1. Lindsay

      It’s like learning to ride a bicycle all over again: we have to learn to THINK in a completely different manner!

  3. KCS

    Such an eye opening post, thank you for writing (and posting) it. There are so many forms of metal illness and of varying degrees, I think sometimes it’s difficult for others to even remotely understand the turmoil one can feel inside before they seek help. I’ve struggled with anxiety for almost 20 years now and never sought help to manage it until recently after the birth of my 3rd baby. This year’s resolution for me was to work on me, and make me happy. In doing that I needed to face my fears and speak to someone about it. I have since been diagnosed with PPD/anxiety and am working through that so that I can feel better about myself and my parenting choices. Hope others will read and find it enlightening too.

    1. Lindsay

      Good luck on your journey— there IS light at the end of the tunnel!

  4. Maureen

    I never have heard to my anxiety and chronic worry referred to as a type of OCD, but makes perfect sense. For instance, if we must travel (something my anxiety doesn’t allow me to enjoy), I spend hours pouring over routes that avoid bridges or traffic jams, go over every what-is scenario, etc.
    I am interested to know if you had physical symptoms of flight or fight like racing heart beast, need to escape type feelings of panic, and if so did the ACT approach help?

    1. Lindsay

      Hi Maureen. It’s not necessarily OCD what you are describing, your diagnosis is in the hands of your care provider. My physical symptoms are: severe nausea and diarrhea, racing heart and generally feeling sick to my stomach. The ACT approach helps me just accept the physical feelings rather than getting even more upset that I don’t feel well. Usual what happens is I start panicking that I will feel sick while I’m traveling or working (etc.) and then I start to worry about that, so once I accept the feelings and that sure, they might happen but it’s not a big deal, this helps a lot. Does that make sense?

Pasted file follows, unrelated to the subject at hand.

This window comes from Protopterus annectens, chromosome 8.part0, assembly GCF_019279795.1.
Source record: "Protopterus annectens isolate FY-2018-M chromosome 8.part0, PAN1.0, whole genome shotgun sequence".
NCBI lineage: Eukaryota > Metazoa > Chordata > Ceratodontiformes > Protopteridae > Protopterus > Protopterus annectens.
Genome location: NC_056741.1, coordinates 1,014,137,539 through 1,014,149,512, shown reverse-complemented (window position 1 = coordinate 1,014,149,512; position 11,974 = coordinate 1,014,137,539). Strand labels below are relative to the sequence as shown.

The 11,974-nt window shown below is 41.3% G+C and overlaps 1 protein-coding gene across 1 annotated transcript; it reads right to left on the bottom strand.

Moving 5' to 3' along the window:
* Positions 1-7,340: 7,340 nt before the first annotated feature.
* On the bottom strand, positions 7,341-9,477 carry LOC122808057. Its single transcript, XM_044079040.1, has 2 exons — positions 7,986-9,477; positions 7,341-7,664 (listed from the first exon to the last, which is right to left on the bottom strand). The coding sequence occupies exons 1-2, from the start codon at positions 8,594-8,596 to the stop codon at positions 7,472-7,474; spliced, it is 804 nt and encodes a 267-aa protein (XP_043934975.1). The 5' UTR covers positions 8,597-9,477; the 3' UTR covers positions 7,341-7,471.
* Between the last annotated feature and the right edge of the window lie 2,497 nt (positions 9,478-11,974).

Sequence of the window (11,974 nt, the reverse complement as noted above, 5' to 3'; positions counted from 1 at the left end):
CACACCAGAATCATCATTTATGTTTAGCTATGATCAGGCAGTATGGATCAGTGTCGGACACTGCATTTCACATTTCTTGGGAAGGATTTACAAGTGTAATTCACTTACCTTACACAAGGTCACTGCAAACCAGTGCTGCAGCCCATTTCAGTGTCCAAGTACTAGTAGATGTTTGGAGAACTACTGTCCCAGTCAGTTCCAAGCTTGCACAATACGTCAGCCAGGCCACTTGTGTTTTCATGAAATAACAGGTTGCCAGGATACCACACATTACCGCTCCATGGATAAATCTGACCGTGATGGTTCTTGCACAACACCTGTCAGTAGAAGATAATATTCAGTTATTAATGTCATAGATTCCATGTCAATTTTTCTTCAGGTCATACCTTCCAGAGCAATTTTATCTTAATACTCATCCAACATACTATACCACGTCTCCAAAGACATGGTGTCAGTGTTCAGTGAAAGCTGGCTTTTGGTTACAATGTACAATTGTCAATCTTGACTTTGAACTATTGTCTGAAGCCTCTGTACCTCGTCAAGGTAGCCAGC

2. Amy S.

      Hi Maureen. Your symptoms sound almost identical to mine.

      I read somewhere that panic is like a terrorist holding you hostage in your own head, and the worst thing you can do is try to negotiate with it because then you’ve acknowledged that it’s got all the power, and you can’t get it under control if you’re allowing it to control you. I wish I could remember where I read it because I’m sure the original was much more poetic and profound than my mangled version, but thinking about it that way has really helped me to get my anxiety down to manageable levels WITHOUT daily medication.

      In practice, what has worked for me is to acknowledge the panic and allow myself to feel the fear without placating it (i.e. I try not give in to the urge to prepare for all the what-if scenarios, or if the flight resonse has been invoked then I focus on not trying to escape). Instead I either refute the panicked thoughts with logic (Even though it may feel like it I’m not actually trapped. A traffic jam is unpleasant but not harmful, etc.) or in the case of physical escape I make myself stay still, keep my muscles relaxed, and focus on keeping my breathing even. The terrorist thing is the key though, it’s like a mantra for me. “Panic is a terrorist. I don’t negotiate with terrorists. I don’t give in the their demands.”

      I stumbled on my game-changer by accident (pretty sure I was reading a blog, lol). It probably won’t be yours but just keep your eyes open because you never know where you’ll find the one thing you need to get your life back under your own control.

  5. Sande

    What an eye-opening article Lindsay. My teen daughter is suffering terribly with OCD rituals and anxiety. It’s heartbreaking to witness her struggles. Having people like yourself share openly helps us to realize we are not alone. She spent more than a year and a half hiding her rituals because she felt “crazy” and was convinced she was the only one who was “broken” in this way…

  6. I’ve never heard of this type of therapy, but it makes sense and I’m so happy it worked for you! When preparing for my first birth I wanted to find some kind of mantra but I didn’t like a lot of the ones I heard people using. I went for the Bene Gesserit Litany Against Fear (from the book Dune) which sounds very similar – facing your fears, allowing them to pass through you until they’re gone and only you are left. That birth ended up in a C-section (as did the next two, and then there were 2 other surgeries in the mix there, too!) and I found that extremely helpful for calming me down when I started to panic pre-surgery! 🙂

  7. […] In fact, I had to try to amplify it if at all possible. (I talk about this more in-depth in my “It’s Not Fight or Flight” blog post.) I needed my husband’s support in a big […]

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Welcome to my Wolf Pack!

My name is Lindsay and I am a 40-year-old mama of four trying to live an eco-friendly, budget-friendly life! I am a substitute teacher and Child Passenger Safety technician in Calgary, Alberta. Join me on my adventures!